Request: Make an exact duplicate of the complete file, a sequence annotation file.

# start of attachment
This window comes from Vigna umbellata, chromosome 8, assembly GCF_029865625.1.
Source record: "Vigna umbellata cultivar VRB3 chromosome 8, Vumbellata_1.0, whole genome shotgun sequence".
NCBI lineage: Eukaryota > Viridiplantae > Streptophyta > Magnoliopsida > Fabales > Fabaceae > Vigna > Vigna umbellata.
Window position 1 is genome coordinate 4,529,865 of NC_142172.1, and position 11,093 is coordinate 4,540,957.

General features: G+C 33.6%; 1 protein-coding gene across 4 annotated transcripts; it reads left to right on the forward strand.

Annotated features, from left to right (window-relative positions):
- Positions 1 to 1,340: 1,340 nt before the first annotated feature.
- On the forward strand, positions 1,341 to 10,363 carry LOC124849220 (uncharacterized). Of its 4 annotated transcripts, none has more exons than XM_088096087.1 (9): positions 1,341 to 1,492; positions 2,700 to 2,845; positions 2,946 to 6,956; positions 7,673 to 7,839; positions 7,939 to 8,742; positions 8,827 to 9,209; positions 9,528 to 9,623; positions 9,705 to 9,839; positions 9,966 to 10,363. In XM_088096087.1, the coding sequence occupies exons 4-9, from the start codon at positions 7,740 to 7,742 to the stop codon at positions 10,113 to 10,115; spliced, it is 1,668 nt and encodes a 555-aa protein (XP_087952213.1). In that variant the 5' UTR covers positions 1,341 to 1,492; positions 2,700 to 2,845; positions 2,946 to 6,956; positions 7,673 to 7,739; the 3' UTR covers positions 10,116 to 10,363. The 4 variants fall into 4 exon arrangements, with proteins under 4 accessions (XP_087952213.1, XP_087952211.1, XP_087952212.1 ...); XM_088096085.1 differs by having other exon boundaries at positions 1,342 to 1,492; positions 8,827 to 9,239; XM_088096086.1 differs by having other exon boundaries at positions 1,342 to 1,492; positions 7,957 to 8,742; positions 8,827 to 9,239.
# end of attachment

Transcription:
This window comes from Vigna umbellata, chromosome 8, assembly GCF_029865625.1.
Source record: "Vigna umbellata cultivar VRB3 chromosome 8, Vumbellata_1.0, whole genome shotgun sequence".
NCBI lineage: Eukaryota > Viridiplantae > Streptophyta > Magnoliopsida > Fabales > Fabaceae > Vigna > Vigna umbellata.
Window position 1 is genome coordinate 4,529,865 of NC_142172.1, and position 11,093 is coordinate 4,540,957.

General features: G+C 33.6%; 1 protein-coding gene across 4 annotated transcripts; it reads left to right on the forward strand.

Annotated features, from left to right (window-relative positions):
- Positions 1 to 1,340: 1,340 nt before the first annotated feature.
- On the forward strand, positions 1,341 to 10,363 carry LOC124849220 (uncharacterized). Of its 4 annotated transcripts, none has more exons than XM_088096087.1 (9): positions 1,341 to 1,492; positions 2,700 to 2,845; positions 2,946 to 6,956; positions 7,673 to 7,839; positions 7,939 to 8,742; positions 8,827 to 9,209; positions 9,528 to 9,623; positions 9,705 to 9,839; positions 9,966 to 10,363. In XM_088096087.1, the coding sequence occupies exons 4-9, from the start codon at positions 7,740 to 7,742 to the stop codon at positions 10,113 to 10,115; spliced, it is 1,668 nt and encodes a 555-aa protein (XP_087952213.1). In that variant the 5' UTR covers positions 1,341 to 1,492; positions 2,700 to 2,845; positions 2,946 to 6,956; positions 7,673 to 7,739; the 3' UTR covers positions 10,116 to 10,363. The 4 variants fall into 4 exon arrangements, with proteins under 4 accessions (XP_087952213.1, XP_087952211.1, XP_087952212.1 ...); XM_088096085.1 differs by having other exon boundaries at positions 1,342 to 1,492; positions 8,827 to 9,239; XM_088096086.1 differs by having other exon boundaries at positions 1,342 to 1,492; positions 7,957 to 8,742; positions 8,827 to 9,239.